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Overview

Principal Investigator: Dr. Clara Tang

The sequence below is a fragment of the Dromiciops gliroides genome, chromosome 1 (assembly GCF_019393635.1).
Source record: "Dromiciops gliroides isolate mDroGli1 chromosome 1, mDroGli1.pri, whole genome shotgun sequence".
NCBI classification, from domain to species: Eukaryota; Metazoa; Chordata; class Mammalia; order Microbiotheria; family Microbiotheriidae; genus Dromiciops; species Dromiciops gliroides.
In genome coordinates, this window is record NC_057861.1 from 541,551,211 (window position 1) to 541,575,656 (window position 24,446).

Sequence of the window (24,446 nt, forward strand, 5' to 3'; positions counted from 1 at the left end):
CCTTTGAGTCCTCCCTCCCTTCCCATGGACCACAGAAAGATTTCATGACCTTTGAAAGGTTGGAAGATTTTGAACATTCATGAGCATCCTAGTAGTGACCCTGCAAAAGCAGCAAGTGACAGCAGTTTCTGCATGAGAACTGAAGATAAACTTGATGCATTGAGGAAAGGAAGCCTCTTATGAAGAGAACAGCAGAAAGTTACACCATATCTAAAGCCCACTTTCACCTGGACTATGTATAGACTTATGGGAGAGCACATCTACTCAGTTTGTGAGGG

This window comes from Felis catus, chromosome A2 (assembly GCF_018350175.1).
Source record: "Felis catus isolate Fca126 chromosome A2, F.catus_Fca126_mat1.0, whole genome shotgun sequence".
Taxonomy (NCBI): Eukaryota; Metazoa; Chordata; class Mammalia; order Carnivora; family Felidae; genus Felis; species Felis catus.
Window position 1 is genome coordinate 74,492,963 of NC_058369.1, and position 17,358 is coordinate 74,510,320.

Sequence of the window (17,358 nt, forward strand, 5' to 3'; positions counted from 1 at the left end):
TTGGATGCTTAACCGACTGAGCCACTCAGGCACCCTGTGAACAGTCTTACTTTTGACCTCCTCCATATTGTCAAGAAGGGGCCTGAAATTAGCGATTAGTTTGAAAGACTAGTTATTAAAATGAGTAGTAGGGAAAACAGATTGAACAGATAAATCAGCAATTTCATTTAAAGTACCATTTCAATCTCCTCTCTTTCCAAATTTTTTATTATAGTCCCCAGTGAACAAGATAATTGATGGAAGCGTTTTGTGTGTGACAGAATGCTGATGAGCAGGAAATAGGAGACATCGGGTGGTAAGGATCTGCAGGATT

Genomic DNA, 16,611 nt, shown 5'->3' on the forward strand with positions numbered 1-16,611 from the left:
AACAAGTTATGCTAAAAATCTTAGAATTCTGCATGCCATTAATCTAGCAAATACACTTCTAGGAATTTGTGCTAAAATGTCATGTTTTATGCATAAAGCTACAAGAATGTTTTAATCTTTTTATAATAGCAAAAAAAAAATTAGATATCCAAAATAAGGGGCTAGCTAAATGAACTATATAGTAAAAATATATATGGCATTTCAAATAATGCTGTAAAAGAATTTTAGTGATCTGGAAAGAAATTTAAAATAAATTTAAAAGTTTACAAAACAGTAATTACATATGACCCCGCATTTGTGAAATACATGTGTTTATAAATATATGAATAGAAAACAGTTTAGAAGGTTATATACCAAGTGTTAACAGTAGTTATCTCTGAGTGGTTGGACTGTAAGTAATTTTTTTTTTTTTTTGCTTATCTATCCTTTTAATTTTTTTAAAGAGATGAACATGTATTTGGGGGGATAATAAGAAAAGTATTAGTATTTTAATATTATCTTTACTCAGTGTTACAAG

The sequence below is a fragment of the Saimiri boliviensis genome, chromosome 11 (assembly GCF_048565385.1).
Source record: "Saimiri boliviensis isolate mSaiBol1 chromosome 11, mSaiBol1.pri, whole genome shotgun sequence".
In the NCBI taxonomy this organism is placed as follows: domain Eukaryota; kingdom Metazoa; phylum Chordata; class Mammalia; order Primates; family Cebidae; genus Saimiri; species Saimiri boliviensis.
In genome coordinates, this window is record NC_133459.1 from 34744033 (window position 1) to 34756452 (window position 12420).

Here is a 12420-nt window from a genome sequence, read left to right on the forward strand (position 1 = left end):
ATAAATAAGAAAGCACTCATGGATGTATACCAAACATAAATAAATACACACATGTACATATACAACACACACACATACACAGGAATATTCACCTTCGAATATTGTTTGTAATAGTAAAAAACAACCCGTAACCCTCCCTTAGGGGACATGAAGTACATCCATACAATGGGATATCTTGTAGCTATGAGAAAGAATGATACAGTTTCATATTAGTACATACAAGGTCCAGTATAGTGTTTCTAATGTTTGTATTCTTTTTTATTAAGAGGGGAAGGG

Congenital heart disease (CHD) comprises a heterogeneous group of cardiac malformations and among which tetralogy of Fallot (TOF) is the most frequent form of CHD after birth. It is considered as the most common type of cyanotic cardiac lesions, accounting for ~10% of all CHD cases (3/10,000 live-births). Compared to other CHD subtypes across the broad spectrum, TOF represents the largest single phenotypic subtype of severe CHD with plausibly higher contribution of rare variants and lower genetic diversity, offering largest power to study the underlying genetic contribution. Owing to the severity of the phenotype, TOF has been widely used as a model to study cardiac progenitor cells migration and differentiation during heart development. Understanding the genetic basis of TOF and dissecting the relative contributions of coding, non-coding and structural variations by whole genome sequencing will deepen the knowledge of endogenous mechanisms that govern the fate of second heart field cardiac progenitors and provide grounds for deciphering the etiology of other less severe cardiac defects across the wide spectrum of CHD and ultimately offer novel insights to pursue heart regeneration.

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